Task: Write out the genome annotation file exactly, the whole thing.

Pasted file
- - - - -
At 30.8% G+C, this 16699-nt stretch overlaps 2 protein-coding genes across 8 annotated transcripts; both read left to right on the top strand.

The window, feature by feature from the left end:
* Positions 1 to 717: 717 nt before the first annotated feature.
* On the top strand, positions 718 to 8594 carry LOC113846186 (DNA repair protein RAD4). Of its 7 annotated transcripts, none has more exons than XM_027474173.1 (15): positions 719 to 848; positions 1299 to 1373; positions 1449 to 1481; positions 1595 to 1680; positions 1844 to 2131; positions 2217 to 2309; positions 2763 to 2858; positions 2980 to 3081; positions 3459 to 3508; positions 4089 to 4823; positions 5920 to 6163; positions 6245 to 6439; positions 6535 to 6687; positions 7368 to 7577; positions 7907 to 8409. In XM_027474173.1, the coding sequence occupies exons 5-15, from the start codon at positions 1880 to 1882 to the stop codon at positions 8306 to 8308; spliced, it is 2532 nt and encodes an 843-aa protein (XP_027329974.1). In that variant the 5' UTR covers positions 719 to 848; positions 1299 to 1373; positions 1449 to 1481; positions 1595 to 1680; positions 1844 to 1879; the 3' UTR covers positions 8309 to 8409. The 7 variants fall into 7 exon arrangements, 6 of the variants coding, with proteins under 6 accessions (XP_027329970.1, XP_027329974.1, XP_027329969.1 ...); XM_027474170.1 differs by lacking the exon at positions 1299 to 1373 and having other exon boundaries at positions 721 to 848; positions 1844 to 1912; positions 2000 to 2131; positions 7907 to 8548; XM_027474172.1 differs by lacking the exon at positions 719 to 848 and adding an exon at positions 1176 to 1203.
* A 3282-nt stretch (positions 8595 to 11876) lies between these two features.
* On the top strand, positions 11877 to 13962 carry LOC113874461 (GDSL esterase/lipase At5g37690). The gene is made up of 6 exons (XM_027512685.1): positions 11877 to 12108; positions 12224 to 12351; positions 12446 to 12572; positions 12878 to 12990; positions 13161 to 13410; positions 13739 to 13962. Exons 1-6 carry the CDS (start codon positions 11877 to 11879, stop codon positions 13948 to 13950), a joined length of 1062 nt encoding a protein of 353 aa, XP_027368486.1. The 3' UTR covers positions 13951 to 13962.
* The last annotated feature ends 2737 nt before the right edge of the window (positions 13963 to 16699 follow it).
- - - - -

At 30.8% G+C, this 16699-nt stretch overlaps 2 protein-coding genes across 8 annotated transcripts; both read left to right on the top strand.

The window, feature by feature from the left end:
* Positions 1 to 717: 717 nt before the first annotated feature.
* On the top strand, positions 718 to 8594 carry LOC113846186 (DNA repair protein RAD4). Of its 7 annotated transcripts, none has more exons than XM_027474173.1 (15): positions 719 to 848; positions 1299 to 1373; positions 1449 to 1481; positions 1595 to 1680; positions 1844 to 2131; positions 2217 to 2309; positions 2763 to 2858; positions 2980 to 3081; positions 3459 to 3508; positions 4089 to 4823; positions 5920 to 6163; positions 6245 to 6439; positions 6535 to 6687; positions 7368 to 7577; positions 7907 to 8409. In XM_027474173.1, the coding sequence occupies exons 5-15, from the start codon at positions 1880 to 1882 to the stop codon at positions 8306 to 8308; spliced, it is 2532 nt and encodes an 843-aa protein (XP_027329974.1). In that variant the 5' UTR covers positions 719 to 848; positions 1299 to 1373; positions 1449 to 1481; positions 1595 to 1680; positions 1844 to 1879; the 3' UTR covers positions 8309 to 8409. The 7 variants fall into 7 exon arrangements, 6 of the variants coding, with proteins under 6 accessions (XP_027329970.1, XP_027329974.1, XP_027329969.1 ...); XM_027474170.1 differs by lacking the exon at positions 1299 to 1373 and having other exon boundaries at positions 721 to 848; positions 1844 to 1912; positions 2000 to 2131; positions 7907 to 8548; XM_027474172.1 differs by lacking the exon at positions 719 to 848 and adding an exon at positions 1176 to 1203.
* A 3282-nt stretch (positions 8595 to 11876) lies between these two features.
* On the top strand, positions 11877 to 13962 carry LOC113874461 (GDSL esterase/lipase At5g37690). The gene is made up of 6 exons (XM_027512685.1): positions 11877 to 12108; positions 12224 to 12351; positions 12446 to 12572; positions 12878 to 12990; positions 13161 to 13410; positions 13739 to 13962. Exons 1-6 carry the CDS (start codon positions 11877 to 11879, stop codon positions 13948 to 13950), a joined length of 1062 nt encoding a protein of 353 aa, XP_027368486.1. The 3' UTR covers positions 13951 to 13962.
* The last annotated feature ends 2737 nt before the right edge of the window (positions 13963 to 16699 follow it).